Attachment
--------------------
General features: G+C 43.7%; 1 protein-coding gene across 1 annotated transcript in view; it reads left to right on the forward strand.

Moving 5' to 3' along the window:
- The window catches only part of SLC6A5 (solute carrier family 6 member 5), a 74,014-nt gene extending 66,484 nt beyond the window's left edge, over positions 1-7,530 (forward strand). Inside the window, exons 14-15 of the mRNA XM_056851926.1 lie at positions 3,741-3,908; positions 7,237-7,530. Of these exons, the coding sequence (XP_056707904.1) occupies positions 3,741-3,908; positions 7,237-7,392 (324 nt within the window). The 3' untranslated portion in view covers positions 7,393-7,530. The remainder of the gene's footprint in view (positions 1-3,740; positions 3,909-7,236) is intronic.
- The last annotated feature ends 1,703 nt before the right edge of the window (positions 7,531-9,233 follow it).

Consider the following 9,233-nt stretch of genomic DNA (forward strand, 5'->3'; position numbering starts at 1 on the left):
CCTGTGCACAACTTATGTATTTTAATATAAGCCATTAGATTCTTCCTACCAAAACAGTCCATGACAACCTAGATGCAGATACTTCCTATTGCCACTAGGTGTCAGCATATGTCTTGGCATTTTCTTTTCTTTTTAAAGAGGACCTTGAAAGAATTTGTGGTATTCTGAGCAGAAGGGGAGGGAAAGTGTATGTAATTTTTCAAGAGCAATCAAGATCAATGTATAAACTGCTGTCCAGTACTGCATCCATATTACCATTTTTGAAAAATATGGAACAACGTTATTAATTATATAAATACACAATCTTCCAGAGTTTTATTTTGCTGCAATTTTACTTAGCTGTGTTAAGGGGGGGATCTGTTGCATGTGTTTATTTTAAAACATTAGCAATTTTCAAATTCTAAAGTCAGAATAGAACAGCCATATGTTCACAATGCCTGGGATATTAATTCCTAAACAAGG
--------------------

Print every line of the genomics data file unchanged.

General features: G+C 43.7%; 1 protein-coding gene across 1 annotated transcript in view; it reads left to right on the forward strand.

Moving 5' to 3' along the window:
- The window catches only part of SLC6A5 (solute carrier family 6 member 5), a 74,014-nt gene extending 66,484 nt beyond the window's left edge, over positions 1-7,530 (forward strand). Inside the window, exons 14-15 of the mRNA XM_056851926.1 lie at positions 3,741-3,908; positions 7,237-7,530. Of these exons, the coding sequence (XP_056707904.1) occupies positions 3,741-3,908; positions 7,237-7,392 (324 nt within the window). The 3' untranslated portion in view covers positions 7,393-7,530. The remainder of the gene's footprint in view (positions 1-3,740; positions 3,909-7,236) is intronic.
- The last annotated feature ends 1,703 nt before the right edge of the window (positions 7,531-9,233 follow it).

Consider the following 9,233-nt stretch of genomic DNA (forward strand, 5'->3'; position numbering starts at 1 on the left):
CCTGTGCACAACTTATGTATTTTAATATAAGCCATTAGATTCTTCCTACCAAAACAGTCCATGACAACCTAGATGCAGATACTTCCTATTGCCACTAGGTGTCAGCATATGTCTTGGCATTTTCTTTTCTTTTTAAAGAGGACCTTGAAAGAATTTGTGGTATTCTGAGCAGAAGGGGAGGGAAAGTGTATGTAATTTTTCAAGAGCAATCAAGATCAATGTATAAACTGCTGTCCAGTACTGCATCCATATTACCATTTTTGAAAAATATGGAACAACGTTATTAATTATATAAATACACAATCTTCCAGAGTTTTATTTTGCTGCAATTTTACTTAGCTGTGTTAAGGGGGGGATCTGTTGCATGTGTTTATTTTAAAACATTAGCAATTTTCAAATTCTAAAGTCAGAATAGAACAGCCATATGTTCACAATGCCTGGGATATTAATTCCTAAACAAGG